- Eritrean President has rejected the release of a Swedish-Eritrean journalist Dawit Isaak who has been kept in custody since 2001 without trial or sentence. Mr Isaak was arrested seven years ago when the Eritrean government shut down a number of independent newspapers for publishing articles preaching democracy.
President Isias Afeworki who could not reveal the nature and details of Mr Isaak's alleged crime, said the detained journalist would not be released or tried for his crimes, saying the country has its own ways of dealing with criminals.
"It is in the interest of this country and we know what to do. We don't go and negotiate with the Swedish government or those who used him for their own private shady deals," he charged.
Local news reports said Mr Isaak was jailed for writing and publishing articles calling for democracy and freedom in Eritrea.
President Afwerki believes and claims that the pressure put on his country, demanding the release of the journalist and the mounting opposition against his regime, is part of a conspiracy against Eritrea, lead by the US intelligence agency CIA.
Earlier this month, five Swedish editors-in-chief presented the Eritrean embassy a petition signed by over 200,000 people calling for the release of Mr Isaak. It also called for the Eritrean government to charge and sentence him.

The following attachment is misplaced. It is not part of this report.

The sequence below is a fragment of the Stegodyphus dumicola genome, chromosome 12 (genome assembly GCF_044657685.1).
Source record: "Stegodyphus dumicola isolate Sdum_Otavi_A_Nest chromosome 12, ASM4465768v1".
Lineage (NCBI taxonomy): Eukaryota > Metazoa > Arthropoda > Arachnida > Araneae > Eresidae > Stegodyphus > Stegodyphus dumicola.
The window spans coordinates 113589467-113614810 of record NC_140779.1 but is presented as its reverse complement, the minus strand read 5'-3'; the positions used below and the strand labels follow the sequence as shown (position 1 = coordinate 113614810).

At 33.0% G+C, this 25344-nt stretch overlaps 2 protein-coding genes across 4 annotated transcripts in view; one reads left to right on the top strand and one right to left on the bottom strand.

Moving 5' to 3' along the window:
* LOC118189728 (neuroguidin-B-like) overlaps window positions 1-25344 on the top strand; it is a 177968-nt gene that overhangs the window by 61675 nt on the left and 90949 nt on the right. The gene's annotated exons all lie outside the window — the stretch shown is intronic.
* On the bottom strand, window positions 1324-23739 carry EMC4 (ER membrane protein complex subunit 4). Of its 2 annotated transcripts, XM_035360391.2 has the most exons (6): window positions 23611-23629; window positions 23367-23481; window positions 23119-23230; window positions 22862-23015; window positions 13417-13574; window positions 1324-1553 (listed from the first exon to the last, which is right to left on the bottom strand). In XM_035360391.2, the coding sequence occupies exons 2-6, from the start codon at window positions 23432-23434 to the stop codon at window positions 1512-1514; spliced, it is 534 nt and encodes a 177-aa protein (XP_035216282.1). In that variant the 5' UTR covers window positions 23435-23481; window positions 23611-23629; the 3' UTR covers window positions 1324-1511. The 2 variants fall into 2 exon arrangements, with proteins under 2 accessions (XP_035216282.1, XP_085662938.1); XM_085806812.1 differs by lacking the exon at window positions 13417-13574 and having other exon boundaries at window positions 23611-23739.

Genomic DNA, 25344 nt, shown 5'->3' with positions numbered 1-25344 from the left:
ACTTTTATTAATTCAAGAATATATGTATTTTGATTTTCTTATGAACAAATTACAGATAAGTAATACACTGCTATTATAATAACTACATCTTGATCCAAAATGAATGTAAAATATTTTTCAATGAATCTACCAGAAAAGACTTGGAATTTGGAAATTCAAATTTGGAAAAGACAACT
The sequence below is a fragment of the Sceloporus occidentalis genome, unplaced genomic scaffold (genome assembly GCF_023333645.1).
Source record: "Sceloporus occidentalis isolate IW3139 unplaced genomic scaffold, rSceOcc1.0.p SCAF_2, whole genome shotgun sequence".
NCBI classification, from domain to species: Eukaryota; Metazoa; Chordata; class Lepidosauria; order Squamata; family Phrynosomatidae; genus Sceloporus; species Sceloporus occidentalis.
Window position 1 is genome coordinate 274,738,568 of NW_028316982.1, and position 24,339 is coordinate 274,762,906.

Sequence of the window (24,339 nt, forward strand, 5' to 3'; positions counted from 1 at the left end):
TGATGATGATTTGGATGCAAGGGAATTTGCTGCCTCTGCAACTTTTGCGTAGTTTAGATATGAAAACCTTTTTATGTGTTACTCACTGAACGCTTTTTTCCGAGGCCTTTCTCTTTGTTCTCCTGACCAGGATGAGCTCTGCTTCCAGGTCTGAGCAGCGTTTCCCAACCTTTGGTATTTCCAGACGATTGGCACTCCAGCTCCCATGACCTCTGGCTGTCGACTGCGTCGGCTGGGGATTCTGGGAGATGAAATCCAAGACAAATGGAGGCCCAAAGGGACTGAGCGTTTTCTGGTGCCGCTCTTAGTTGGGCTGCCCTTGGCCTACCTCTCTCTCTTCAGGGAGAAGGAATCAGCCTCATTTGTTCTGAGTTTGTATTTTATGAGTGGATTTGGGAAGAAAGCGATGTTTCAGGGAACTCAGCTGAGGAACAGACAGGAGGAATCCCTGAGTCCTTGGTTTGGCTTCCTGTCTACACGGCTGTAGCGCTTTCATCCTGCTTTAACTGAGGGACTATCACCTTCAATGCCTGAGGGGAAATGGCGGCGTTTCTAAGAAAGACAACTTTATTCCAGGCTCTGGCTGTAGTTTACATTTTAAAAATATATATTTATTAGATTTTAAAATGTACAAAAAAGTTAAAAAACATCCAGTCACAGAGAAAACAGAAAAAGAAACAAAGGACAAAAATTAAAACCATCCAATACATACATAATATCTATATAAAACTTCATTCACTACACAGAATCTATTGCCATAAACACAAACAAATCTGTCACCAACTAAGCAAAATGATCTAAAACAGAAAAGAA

Meanwhile, the head of the Moderate Party’s youth wing has also called on the government to free Mr Isaak, saying the kidnap of a journalist was unacceptable.
“I believe Dawit has certain rights as a Swedish citizen and we should protect them,” Moderate Party youth head Niklas Wykman said.
Mr Isaak became a Swedish citizen in 1992 after seeking asylum in 1987. He lived in the west coast city of Gothenburg until 2000 when he returned to Eritrea to work for the independent weekly Setit.
In March 2007, he was awarded a newly created freedom of speech prize by the Swedish Association of Publicists, but was unable to attend the award ceremony in Stockholm.
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